This reminds me of the creationist gambit pushing a false equivalence between Darwinism and ID, with the result that ... well, we should "teach the controversy" even when, intellectually, there is no controversy to teach.

    In this case, instead of implying that all ways of "knowing" are equivalent or deserving of presumptive respect, you might devote some more effort to studying exactly what the inner ways of knowing can give us- art, self-expression, inspiration, motivation, hints and epiphanies, but not, in the end, a rigorous knowledge of anything other than our own imaginations, which are certainly rich and interesting, but not veridical about anythng we should philosophically term "reality".

  11. Yet, do those "inner states" not directly affect the external world? Positive thinking leading to action, etc.

    to me it boils down to free will and an endless game of chicken or the egg. It's the paradox of a human being driven by evolutionary biology trying to analyze human beings completely in terms of evolutionary biology - even the drive to study it is affected by that which is being studied. Crazy.

    I agree with Burk concerning the dangers of putting too much stock in "inner states" which are not validated by observation. But just because something is dangerous does not mean it isn't worth doing. And all "external observation" is ultimately just an "inner state". Consciousness is the beginning and the end.

    Yet in regard to Eric's ideas, I wonder what other forms of input there are apart from empirical input. Mental states? Can a mental state inform a mental state? Feelings?

    But imagine a humans who has lost all five senses. What would that existence entail? Is there a capacity for input at all?

    Yet, surely there are phenomena beyond our senses to perceive. And I mean totally. We can only see parts of the electromagnetic spectrum, but with instruments we see more. The instruments only magnify the ability of sight. We still "see" to read the instruments. If another hypothetical sense, perhaps called "gloob" could detect "gloobiness" then we are probably unaware of the gloobiness that is all around us. Can spiritual experience, or drug induced states or near death experiences, show us a perception that is apart from our empirical senses? to me they still seem empirical, but just with a different perspective. What does anyone else think?

    Also, I do not know any naturalists who suppose they know all there is, or who claim to even be able to know all that is. This would be an unwise claim with little reason. As a naturalist friend claimed to me the other night “For people like me and Dawkins, the door of possibility is WIDE open.”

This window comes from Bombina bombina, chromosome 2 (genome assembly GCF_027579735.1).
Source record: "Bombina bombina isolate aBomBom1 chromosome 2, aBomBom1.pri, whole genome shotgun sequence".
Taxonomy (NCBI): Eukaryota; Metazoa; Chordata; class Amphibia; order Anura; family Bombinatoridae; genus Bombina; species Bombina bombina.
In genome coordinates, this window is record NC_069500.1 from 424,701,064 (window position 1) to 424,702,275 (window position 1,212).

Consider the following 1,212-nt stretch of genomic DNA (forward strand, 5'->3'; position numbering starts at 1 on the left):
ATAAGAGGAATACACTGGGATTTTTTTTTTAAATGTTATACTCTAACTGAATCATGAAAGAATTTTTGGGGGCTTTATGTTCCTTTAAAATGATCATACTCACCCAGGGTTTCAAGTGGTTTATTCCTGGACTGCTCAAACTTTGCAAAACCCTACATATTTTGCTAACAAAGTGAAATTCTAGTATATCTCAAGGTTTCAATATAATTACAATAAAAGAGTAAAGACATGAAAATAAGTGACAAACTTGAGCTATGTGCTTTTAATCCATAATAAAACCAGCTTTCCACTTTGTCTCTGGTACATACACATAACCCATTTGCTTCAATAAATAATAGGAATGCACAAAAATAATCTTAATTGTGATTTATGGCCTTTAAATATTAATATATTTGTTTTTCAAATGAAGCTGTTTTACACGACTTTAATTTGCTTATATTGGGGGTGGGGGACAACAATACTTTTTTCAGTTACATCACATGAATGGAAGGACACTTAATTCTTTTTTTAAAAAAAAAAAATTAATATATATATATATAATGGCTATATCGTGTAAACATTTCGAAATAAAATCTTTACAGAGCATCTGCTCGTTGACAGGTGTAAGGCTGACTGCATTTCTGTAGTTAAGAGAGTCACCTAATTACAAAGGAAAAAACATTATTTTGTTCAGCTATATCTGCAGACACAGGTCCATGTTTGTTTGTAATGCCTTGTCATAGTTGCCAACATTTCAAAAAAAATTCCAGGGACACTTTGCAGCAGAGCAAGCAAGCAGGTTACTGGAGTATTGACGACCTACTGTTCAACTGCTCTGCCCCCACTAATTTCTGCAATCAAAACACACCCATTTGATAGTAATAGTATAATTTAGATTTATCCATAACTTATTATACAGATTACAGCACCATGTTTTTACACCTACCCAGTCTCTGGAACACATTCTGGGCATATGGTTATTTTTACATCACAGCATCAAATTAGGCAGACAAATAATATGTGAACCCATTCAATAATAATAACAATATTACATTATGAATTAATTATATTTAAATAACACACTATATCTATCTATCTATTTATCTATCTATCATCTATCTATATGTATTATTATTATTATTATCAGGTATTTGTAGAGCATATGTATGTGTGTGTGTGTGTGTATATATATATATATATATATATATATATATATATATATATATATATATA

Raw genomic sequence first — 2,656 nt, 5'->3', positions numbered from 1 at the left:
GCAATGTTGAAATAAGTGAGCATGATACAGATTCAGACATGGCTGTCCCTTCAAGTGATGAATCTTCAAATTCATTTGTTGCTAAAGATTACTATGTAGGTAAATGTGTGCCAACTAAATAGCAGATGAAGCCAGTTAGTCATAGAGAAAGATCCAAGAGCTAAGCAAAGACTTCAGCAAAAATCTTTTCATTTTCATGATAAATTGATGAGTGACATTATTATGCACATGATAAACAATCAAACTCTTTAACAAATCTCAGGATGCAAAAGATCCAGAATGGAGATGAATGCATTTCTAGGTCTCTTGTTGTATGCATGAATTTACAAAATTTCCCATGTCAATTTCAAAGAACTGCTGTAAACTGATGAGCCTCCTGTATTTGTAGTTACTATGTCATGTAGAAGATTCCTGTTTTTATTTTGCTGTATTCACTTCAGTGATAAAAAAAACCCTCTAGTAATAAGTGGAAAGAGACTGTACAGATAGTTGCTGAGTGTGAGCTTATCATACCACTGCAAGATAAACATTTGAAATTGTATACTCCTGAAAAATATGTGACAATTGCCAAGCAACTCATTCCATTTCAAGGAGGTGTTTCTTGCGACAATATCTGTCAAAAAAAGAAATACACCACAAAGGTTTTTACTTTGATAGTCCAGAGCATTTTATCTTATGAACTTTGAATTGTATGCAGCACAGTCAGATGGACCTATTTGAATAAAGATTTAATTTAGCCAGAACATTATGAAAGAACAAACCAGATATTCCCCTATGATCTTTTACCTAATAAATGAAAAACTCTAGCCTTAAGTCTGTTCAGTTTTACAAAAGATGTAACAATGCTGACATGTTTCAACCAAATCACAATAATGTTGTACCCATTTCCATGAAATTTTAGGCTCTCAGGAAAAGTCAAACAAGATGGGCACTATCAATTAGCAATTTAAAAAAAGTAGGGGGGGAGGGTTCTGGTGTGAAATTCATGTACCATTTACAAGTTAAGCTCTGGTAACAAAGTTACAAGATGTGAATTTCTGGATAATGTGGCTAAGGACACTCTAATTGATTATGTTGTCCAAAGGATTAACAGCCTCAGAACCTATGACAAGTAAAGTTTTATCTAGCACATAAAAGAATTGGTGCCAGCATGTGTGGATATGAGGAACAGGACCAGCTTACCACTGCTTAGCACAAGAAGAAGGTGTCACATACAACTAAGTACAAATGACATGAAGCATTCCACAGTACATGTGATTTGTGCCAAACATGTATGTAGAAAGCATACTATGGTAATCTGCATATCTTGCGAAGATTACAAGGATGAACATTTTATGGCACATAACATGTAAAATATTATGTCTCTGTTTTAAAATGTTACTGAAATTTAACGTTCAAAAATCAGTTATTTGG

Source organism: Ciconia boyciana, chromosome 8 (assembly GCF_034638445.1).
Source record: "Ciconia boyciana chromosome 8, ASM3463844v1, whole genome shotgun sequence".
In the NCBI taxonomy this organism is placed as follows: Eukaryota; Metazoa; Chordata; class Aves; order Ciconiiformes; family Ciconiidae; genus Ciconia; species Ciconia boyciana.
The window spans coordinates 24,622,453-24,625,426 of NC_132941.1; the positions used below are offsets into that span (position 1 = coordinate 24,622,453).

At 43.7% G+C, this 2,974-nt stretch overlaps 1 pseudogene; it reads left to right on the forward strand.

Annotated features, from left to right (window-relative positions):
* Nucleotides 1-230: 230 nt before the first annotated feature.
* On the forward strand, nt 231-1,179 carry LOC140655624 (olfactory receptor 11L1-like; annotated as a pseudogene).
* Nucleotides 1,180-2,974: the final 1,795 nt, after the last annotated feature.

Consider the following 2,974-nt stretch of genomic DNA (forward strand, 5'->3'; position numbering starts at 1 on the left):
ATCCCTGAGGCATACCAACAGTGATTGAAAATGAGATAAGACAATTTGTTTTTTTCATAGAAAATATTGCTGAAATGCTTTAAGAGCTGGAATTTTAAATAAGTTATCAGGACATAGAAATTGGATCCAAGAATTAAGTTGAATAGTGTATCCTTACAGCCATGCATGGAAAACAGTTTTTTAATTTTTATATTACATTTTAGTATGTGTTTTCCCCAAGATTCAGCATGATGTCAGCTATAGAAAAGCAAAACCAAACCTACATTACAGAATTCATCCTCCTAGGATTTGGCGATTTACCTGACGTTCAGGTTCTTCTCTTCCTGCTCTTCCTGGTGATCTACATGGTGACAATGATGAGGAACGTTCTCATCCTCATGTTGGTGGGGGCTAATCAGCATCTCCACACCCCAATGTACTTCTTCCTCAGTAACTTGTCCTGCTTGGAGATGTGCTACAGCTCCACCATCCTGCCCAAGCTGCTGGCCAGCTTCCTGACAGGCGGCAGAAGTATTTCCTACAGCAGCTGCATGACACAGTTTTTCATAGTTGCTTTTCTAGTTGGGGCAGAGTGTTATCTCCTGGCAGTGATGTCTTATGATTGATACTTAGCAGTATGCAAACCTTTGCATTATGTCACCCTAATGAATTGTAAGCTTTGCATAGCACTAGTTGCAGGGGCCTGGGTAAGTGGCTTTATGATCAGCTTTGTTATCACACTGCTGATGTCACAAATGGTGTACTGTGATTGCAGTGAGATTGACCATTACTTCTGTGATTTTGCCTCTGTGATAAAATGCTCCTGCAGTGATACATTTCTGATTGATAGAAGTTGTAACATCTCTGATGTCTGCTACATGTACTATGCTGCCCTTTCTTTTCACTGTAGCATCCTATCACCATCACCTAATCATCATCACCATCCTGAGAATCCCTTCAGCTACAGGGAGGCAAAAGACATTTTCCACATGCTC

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  13. cont.

    "What distinguishes naturalists of the reductive-materialist school is that they pretend they don’t have a contestable metaphysics. But they do. It is pragmatically impossible to function without one."

    To me this just suggests that consciousness is all we have. That is it. People validating our experiences as "real" are just another part of our consciousness. So what makes this consciousness more "real" than subjective states? I suppose I must accept Eric's idea that it is a metaphysical assumption concerning the nature of reality. But along with Burk, I would ask if this assumption is based on fairly universally accepted a priori assumptions. I suppose we could find Eastern philosophers presenting the idea that our outer reality is an illusion and that may be difficult to counter, accept that the idea of illusion requires the contrast of reality for a context. so where is the reality?

    To Burk again - What is the difference between reality and hallucination or "imagined inner state"? Is it not the conformity of experience as validated by others? if others cannot verify this reality, then is it completely valueless? Or is Eric right, that an inner state, including imagination, is full of value provided it meets the criteria of "meshing" well with observation? Is intuitive knowledge worth seeking? yes. Is it dangerous? yes.

    What about moments of extreme fear, grief, or ecstatic joy when the "thinking mind" is completely giving way to pure experience. Is it possible to operate logically, or morally within a state of complete 1st person subjectivity? Basically within ourselves? Are these dark nights of the soul beneficial? Spiritual ecstasy? This is a complete "inner state" I am referring to. I think any transference to action is contingent on the thinking mind making a judgement call, however well or poorly done. But before this action, being trapped on the inside can be very real, almost ultimately real because our consciousness is everything.